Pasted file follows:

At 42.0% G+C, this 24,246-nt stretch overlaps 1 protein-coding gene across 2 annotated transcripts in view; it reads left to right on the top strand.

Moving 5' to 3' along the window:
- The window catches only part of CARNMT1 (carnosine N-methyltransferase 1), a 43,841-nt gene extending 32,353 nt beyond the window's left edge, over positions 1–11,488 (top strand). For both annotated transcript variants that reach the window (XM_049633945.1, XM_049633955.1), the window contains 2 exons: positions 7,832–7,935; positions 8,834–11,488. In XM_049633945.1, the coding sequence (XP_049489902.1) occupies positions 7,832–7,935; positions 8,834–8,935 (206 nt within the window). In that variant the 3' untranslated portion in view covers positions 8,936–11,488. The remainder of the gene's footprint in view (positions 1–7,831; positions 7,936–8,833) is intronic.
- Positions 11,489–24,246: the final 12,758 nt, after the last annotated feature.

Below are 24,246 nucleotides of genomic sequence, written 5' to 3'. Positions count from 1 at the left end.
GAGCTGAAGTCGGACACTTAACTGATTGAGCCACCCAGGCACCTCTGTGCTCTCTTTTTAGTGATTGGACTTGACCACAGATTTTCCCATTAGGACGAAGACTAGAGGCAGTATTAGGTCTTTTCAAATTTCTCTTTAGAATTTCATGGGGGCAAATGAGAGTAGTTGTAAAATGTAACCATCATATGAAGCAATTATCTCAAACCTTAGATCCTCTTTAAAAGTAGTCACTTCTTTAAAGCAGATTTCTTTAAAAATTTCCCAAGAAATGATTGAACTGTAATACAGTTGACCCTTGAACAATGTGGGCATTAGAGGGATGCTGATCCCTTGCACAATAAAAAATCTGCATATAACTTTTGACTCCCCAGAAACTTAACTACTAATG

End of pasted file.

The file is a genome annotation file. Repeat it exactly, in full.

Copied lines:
At 42.0% G+C, this 24,246-nt stretch overlaps 1 protein-coding gene across 2 annotated transcripts in view; it reads left to right on the top strand.

Moving 5' to 3' along the window:
- The window catches only part of CARNMT1 (carnosine N-methyltransferase 1), a 43,841-nt gene extending 32,353 nt beyond the window's left edge, over positions 1–11,488 (top strand). For both annotated transcript variants that reach the window (XM_049633945.1, XM_049633955.1), the window contains 2 exons: positions 7,832–7,935; positions 8,834–11,488. In XM_049633945.1, the coding sequence (XP_049489902.1) occupies positions 7,832–7,935; positions 8,834–8,935 (206 nt within the window). In that variant the 3' untranslated portion in view covers positions 8,936–11,488. The remainder of the gene's footprint in view (positions 1–7,831; positions 7,936–8,833) is intronic.
- Positions 11,489–24,246: the final 12,758 nt, after the last annotated feature.

Below are 24,246 nucleotides of genomic sequence, written 5' to 3'. Positions count from 1 at the left end.
GAGCTGAAGTCGGACACTTAACTGATTGAGCCACCCAGGCACCTCTGTGCTCTCTTTTTAGTGATTGGACTTGACCACAGATTTTCCCATTAGGACGAAGACTAGAGGCAGTATTAGGTCTTTTCAAATTTCTCTTTAGAATTTCATGGGGGCAAATGAGAGTAGTTGTAAAATGTAACCATCATATGAAGCAATTATCTCAAACCTTAGATCCTCTTTAAAAGTAGTCACTTCTTTAAAGCAGATTTCTTTAAAAATTTCCCAAGAAATGATTGAACTGTAATACAGTTGACCCTTGAACAATGTGGGCATTAGAGGGATGCTGATCCCTTGCACAATAAAAAATCTGCATATAACTTTTGACTCCCCAGAAACTTAACTACTAATG